Foibles and Follies

Catherine had to admit that she liked David very much. She could see where Emmeline had acquired her cool, rather reticent, manner. He also looked like a man on serious business. His manner with the girls was clearly affectionate. And it was genuine. She was glad to see that their fears that he might be coming to challenge the present arrangements might be unfounded. Trelawney was very grateful for the return of her pet, which had really been her mother's. Even the dog herself seemed to know very well why she was there. She was always at the little girl's heels, including sitting underneath her chair at dinner.

Considering the fact that they had been separated for more than a year, it was amazing that the dog remembered her. However she did know that dogs were very loyal companions. It was amusing to watch Trelawney with her. She talked to her as if she were a person and seemed to understand her when she yipped or whimpered back to her. It was very cute. She had a feeling that the dog would also be sleeping on the bed with her. Normally she didn't approve of dogs sleeping on beds, but in this case she would make an exception. She was sure that that would be a comfort for the child.

At dinner, David wanted to know about all of them. He seemed determined to find out as much as he could about his niece's new family. Catherine was amused by the way he continuously engaged the children, especially Prudence. He seemed to instinctively know that she was his best source of information. She also noticed that he was unobtrusively watching what Trelawney ate. She had put on a bit of weight since Christmas, but she had a lot to make up for. However, she was so happy that the dog was there that she gladly ate everything on her plate. And she had her blue milk shake.

The shakes were part of the plan to help her gain back her weight. It was difficult to get her to eat meat and healthy sources of protein. She liked fish and poultry but not much else. To tempt her, she had baked cod tonight. She did like most fruits and vegetables, but she loved sweets. Catherine was happy with anything that she put in her mouth, but she wanted to make sure that she had a healthy diet in addition to the daily vitamin supplements that she now took.

"It's convenient that you decided to move right up the street from your son's family," commented David.

"Well," said Rob. "My other two sons do a lot of traveling in their work. When we came down for the marriage blessing, we stayed to babysit for the kids while Hal and Phoebe had a few days away. Then we decided to stay a little longer. Before we knew it, we were not only involved with the family, but with the whole community. We had no real ties in the old town, so here we are."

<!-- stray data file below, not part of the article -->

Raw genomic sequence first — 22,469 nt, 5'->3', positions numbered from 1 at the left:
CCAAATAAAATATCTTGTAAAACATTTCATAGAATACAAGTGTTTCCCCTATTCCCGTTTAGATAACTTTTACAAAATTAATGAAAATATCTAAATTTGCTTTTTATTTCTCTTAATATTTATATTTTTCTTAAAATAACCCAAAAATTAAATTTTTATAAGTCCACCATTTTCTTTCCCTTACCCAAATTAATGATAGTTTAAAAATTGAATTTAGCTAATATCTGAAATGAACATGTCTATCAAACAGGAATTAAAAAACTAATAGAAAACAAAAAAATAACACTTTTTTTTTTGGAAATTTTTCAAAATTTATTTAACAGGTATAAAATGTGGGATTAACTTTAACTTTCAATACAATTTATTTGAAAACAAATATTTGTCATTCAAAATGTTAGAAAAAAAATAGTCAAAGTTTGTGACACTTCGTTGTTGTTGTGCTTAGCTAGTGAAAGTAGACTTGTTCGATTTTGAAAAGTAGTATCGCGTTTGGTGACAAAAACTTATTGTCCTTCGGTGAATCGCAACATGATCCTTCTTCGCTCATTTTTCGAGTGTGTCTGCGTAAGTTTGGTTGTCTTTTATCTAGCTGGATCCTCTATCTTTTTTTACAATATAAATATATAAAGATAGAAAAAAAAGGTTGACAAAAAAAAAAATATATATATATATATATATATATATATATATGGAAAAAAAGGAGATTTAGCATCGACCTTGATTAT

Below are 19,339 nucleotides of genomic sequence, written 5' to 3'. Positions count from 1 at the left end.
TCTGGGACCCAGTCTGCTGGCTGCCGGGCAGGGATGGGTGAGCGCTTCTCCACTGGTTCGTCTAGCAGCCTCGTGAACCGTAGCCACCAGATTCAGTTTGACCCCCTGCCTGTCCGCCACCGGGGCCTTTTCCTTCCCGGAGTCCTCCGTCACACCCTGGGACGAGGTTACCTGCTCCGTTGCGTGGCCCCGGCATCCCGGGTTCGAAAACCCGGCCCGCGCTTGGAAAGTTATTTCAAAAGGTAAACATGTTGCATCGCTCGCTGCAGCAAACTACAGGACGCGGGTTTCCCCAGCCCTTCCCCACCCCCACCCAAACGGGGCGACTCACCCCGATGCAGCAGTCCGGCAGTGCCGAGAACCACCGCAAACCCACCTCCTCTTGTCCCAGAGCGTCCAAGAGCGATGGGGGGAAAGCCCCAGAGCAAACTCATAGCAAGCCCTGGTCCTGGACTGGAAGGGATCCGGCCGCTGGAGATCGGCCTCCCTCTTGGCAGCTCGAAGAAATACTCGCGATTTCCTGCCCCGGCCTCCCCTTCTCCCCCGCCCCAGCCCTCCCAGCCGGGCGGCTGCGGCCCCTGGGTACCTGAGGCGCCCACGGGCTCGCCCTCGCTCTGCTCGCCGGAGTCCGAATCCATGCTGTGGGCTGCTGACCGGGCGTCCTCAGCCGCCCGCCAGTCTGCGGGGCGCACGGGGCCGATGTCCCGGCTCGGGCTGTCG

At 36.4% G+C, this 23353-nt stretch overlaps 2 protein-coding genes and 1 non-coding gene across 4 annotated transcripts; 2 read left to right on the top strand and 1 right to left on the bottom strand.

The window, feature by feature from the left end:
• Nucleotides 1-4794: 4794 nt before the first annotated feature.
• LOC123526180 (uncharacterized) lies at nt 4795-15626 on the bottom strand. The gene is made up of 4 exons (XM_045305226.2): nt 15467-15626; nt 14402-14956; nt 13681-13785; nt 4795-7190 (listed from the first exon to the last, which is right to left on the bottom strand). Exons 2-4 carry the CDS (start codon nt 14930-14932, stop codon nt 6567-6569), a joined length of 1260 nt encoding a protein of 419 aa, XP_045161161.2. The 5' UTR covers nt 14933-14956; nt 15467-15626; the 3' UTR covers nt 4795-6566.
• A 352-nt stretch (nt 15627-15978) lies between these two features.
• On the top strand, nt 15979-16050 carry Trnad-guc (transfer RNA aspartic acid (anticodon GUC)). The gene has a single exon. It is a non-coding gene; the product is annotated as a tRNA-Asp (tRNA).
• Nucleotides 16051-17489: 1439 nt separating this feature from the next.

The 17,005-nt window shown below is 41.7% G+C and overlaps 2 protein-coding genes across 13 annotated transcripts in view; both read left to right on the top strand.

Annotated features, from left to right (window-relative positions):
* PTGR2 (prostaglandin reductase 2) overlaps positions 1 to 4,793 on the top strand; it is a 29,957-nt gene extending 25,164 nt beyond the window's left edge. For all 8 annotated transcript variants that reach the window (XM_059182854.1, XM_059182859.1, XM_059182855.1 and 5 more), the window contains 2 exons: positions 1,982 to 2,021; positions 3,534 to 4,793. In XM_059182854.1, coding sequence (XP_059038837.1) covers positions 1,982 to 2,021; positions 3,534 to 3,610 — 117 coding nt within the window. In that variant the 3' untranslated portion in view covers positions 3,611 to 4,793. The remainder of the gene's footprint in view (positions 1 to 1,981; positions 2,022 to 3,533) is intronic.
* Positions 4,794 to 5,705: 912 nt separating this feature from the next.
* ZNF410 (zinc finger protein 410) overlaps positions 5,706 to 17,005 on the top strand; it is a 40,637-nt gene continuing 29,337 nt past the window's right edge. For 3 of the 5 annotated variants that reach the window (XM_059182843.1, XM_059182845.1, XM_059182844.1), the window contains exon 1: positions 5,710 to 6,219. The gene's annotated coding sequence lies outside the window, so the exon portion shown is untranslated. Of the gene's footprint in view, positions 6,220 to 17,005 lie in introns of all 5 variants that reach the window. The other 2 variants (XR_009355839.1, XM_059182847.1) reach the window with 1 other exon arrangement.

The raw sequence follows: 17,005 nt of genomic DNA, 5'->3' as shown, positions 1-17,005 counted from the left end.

"We like having Grammy and Grampie around," put in Prudence. "Because they give Mommy lots of help. They do lots of driving us around now in the afternoon when she is tired. And sometimes Grammy cooks dinner. Trelawney helps too."

"Yes, Phoebe, that is something new for you," said David. "Back home we never really had to drive you kids anywhere. You could walk to the different places that you might want to go. Things were a lot simpler. In fact, things still are pretty simple."

"I would agree with that," said Phoebe. "I've lived and worked with families all over the world and this is the first place where I have actually needed to have a car."

"Oh, yes," replied David. "I'm looking forward to seeing the 1930 Model T., Hal. Emmeline tells me that you restored it and got it up and running again."

"Yes, sir," said Hal, politely. "I fixed the engine, but everyone else worked on fixing the body and painting it."

"Except Daddy," giggled Prudence. "He didn't believe that we could do it."

Everyone laughed and Hal said, "It was one of those times when I was happy to be proven wrong."

"And it wasn't the last time," said Butch, in a rather fresh tone of voice.

"Now enough of that," scolded Phoebe. "Let's not go off on another tattling spree."

"Oh," said David, with a twinkle in his eye. "They like to tell tales, do they? Well, kids, I can tell you a few stories about your Mom and Emmeline, and some of the tattling they used to do on Em's older sisters. But I wouldn't want to be caught out telling tales myself."

"Really?" said Prudence, looking at Phoebe. "Then why are you so mean to me when I tattle?"

"Probably because we were certainly punished for telling one tale too many," answered Phoebe. "I believe that the favorite punishment was to be sent to your room without supper."

"Yes, it was," affirmed David. "And usually after quite a scolding."

"Oh," said Prudence. "We get scolded and then we aren't allowed to watch TV."

"We didn't have TV at home," said Trelawney, finally deciding to join the conversation now that her plate was clean. "We didn't need it. There were too many other interesting things to do."

"Do you ever watch TV here?" asked David, curiously.

"No," replied the girl. "It's just a lot of boring rot. I'd rather read a book."